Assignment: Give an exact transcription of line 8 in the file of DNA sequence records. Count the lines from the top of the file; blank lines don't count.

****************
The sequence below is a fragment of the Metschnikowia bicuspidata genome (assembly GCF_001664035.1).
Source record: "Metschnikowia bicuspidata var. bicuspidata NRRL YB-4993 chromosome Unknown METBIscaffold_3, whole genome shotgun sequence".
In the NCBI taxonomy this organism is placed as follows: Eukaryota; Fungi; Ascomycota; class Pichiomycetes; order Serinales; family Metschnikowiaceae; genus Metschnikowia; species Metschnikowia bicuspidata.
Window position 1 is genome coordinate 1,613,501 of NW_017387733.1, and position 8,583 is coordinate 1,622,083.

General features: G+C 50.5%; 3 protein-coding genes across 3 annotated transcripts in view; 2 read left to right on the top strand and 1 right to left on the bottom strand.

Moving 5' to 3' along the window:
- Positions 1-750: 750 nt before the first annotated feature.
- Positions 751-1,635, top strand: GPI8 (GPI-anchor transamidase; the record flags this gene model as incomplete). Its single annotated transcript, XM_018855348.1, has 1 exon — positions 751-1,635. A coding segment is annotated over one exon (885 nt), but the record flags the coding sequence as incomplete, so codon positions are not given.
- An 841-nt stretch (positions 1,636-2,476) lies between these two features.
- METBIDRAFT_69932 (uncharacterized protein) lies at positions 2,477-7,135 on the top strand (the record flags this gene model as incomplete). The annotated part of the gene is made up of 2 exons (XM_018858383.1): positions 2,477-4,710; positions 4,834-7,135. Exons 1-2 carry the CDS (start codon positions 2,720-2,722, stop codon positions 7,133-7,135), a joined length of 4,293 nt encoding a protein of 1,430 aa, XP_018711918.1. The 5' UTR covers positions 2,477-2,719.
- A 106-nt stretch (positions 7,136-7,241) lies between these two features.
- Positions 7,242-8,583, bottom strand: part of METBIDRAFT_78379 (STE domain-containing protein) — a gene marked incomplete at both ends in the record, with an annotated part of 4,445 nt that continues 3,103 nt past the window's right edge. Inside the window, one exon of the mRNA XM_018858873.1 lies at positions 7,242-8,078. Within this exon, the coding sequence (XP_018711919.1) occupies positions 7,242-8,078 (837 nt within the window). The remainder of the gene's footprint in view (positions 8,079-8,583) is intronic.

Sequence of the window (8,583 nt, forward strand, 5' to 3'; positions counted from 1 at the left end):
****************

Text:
- Positions 751-1,635, top strand: GPI8 (GPI-anchor transamidase; the record flags this gene model as incomplete). Its single annotated transcript, XM_018855348.1, has 1 exon — positions 751-1,635. A coding segment is annotated over one exon (885 nt), but the record flags the coding sequence as incomplete, so codon positions are not given.